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NCJRS Abstract

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NCJ Number: 186390 Find in a Library
Title: Fast on 200 Beats Per Minute: The Youth Culture of Gabbers in the Netherlands
Journal: Youth & Society  Volume:32  Issue:2  Dated:December 2000  Pages:147-164
Author(s): Stijn Verhagen; Frits Van Wel Ph.D.; Tom Ter Bogt Ph.D.; Belinda Hibbel
Editor(s): Kathryn G. Herr
Date Published: 2000
Page Count: 18
Type: Research (Applied/Empirical)
Format: Article
Language: English
Country: United States of America
Annotation: Because the youth culture of gabbers has been the most remarkable youth culture of the past decade in the Netherlands and has been subject to many years of negative stereotyping in the media, a study was conducted that compared gabbers to non-gabber peers using a sample of 1,147 Dutch adolescents.
Abstract: At the beginning of the 1990's, a new youth culture began to emerge in the Netherlands, the youth culture of gabbers. In the media, these gabbers, who loved loud music and took speed and pep pills to keep up with the fast music rhythms, were depicted as uneducated, violent, racist, sexist, and homophobic. Despite the growing number of negative reports in the media, "demonic" or gabberhouse music became the most popular music among Dutch adolescents in 1997. The current study of gabbers looked at what made them so special and the extent to which they differed from non-gabber peers. The study sample of 1,147 adolescents, 54 percent boys and 46 percent girls, had an average age of 15.7 years and was selected from 8 schools in 4 cities. Gabbers were compared to non-gabbers in terms of background characteristics, attitudes, involvement in the gabber culture, and leisure activities. Results showed gabbers clearly differed from non-gabbers in their taste for music and clothes but differed less than expected in their ideas about a normal way of life, foreigners, enjoying life, and drugs. The gabber feeling and gabber music were more popular among younger respondents and among respondents with Dutch-born parents than among older and immigrant respondents. Gender and education level also had an influence on gabber identity through the external dimension of the preference for music and clothes. However, relationships between gabber identity and background characteristics were not particularly strong. Although visiting gabber parties and drug use go hand in hand, the relationship between the two was not very strong. Drug use was not a characteristic of the feeling of being a gabber, although it was typical of young people in a gabber outfit and was thus related to the preference for gabber music. 29 references, 1 table, and 1 figure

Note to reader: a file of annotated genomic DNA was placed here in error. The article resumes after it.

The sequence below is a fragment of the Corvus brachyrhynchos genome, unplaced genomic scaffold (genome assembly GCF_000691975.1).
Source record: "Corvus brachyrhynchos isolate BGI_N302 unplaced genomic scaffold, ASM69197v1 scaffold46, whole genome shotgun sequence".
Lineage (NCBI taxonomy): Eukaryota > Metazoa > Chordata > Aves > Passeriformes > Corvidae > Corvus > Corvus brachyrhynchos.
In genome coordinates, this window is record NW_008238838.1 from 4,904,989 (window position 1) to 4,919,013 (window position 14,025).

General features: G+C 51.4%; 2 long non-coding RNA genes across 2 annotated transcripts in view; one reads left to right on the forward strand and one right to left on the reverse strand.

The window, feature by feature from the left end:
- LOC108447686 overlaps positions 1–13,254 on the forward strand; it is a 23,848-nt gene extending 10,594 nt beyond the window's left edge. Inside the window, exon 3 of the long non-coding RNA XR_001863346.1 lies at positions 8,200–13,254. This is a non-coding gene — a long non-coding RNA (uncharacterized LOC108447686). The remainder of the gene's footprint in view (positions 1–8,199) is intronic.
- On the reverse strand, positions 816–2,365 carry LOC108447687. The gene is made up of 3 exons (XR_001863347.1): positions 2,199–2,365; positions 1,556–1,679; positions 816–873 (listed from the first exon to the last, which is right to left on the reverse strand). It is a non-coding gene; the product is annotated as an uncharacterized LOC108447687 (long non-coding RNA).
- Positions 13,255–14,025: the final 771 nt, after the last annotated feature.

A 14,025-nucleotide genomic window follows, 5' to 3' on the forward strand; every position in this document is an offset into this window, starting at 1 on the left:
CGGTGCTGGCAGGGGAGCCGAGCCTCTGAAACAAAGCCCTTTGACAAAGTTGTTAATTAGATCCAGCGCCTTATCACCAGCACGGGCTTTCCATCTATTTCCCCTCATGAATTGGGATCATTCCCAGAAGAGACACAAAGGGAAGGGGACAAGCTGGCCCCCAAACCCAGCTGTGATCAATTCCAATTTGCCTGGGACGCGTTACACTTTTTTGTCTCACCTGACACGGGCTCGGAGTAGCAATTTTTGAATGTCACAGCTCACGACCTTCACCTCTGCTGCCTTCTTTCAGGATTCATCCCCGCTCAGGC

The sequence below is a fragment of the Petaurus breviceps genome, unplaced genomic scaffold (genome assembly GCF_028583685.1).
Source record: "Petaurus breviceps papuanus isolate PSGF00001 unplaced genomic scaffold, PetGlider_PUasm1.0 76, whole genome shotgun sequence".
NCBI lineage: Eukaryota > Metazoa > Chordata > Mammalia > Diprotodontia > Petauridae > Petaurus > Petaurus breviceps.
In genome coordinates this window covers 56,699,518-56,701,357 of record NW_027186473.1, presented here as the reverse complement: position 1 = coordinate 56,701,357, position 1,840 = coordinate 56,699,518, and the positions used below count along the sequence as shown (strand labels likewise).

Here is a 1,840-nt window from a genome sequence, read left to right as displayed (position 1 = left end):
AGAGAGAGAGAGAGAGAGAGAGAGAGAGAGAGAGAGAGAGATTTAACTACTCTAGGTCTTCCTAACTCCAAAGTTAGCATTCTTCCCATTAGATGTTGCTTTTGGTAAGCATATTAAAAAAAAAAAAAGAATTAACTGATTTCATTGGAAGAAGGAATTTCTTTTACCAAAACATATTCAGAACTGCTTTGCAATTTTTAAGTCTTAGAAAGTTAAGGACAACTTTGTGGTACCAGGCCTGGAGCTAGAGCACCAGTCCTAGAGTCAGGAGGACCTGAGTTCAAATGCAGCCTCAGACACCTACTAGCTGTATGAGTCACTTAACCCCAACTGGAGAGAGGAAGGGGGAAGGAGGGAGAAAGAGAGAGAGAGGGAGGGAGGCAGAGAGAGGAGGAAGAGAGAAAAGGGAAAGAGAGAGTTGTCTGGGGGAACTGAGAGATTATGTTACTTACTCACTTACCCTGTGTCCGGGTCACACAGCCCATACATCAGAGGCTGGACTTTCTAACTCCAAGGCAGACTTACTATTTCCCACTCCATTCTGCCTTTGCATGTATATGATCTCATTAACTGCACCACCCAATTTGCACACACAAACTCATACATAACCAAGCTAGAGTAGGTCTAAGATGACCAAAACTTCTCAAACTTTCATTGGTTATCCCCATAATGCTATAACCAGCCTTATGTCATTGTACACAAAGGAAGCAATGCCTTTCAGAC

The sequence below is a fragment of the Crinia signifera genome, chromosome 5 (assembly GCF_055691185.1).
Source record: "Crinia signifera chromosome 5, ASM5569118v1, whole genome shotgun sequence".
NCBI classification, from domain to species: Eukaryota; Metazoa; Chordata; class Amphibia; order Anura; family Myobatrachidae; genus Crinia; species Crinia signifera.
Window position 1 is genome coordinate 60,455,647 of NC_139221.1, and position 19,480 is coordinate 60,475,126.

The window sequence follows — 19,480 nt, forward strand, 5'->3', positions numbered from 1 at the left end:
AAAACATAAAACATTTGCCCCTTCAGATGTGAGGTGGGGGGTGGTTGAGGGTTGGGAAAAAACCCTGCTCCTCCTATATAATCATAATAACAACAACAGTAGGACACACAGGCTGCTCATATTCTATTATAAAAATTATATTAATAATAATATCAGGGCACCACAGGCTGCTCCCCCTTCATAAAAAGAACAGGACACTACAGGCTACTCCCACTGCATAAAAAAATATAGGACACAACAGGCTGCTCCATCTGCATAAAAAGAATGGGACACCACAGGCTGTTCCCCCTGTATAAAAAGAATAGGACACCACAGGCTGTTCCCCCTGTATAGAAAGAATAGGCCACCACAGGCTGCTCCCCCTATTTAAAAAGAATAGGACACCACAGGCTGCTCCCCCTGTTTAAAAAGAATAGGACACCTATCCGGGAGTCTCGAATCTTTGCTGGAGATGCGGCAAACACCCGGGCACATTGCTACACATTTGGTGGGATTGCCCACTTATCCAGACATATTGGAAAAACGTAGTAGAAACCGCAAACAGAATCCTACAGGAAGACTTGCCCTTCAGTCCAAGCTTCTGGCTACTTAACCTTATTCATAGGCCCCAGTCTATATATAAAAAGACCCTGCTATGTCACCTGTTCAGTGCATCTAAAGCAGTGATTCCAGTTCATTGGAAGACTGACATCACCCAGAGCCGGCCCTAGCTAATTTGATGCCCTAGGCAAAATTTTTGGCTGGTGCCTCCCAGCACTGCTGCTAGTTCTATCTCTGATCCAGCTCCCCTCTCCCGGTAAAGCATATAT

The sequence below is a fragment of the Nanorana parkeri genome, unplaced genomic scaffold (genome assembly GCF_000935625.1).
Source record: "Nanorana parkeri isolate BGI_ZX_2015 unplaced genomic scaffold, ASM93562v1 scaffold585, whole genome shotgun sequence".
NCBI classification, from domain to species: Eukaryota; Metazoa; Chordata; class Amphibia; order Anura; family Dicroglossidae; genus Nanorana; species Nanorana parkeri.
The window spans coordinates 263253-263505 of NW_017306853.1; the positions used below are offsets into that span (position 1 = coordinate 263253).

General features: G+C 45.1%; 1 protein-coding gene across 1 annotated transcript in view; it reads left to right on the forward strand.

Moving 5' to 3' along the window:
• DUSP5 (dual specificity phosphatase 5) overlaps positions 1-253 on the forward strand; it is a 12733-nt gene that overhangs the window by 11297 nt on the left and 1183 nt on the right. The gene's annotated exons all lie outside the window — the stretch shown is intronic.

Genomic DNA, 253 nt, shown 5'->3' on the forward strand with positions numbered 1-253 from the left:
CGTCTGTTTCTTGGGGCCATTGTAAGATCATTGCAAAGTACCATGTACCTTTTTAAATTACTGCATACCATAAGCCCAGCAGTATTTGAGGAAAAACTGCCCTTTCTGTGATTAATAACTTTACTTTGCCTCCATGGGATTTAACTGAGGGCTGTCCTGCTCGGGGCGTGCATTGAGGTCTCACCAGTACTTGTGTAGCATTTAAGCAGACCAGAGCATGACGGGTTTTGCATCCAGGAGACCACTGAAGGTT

Main Term(s): Foreign juvenile delinquency
Index Term(s): Cultural influences; Juvenile delinquency factors; Juvenile delinquency research; Juvenile drug abusers; Juvenile drug use; Media coverage; Netherlands; Sociological analyses
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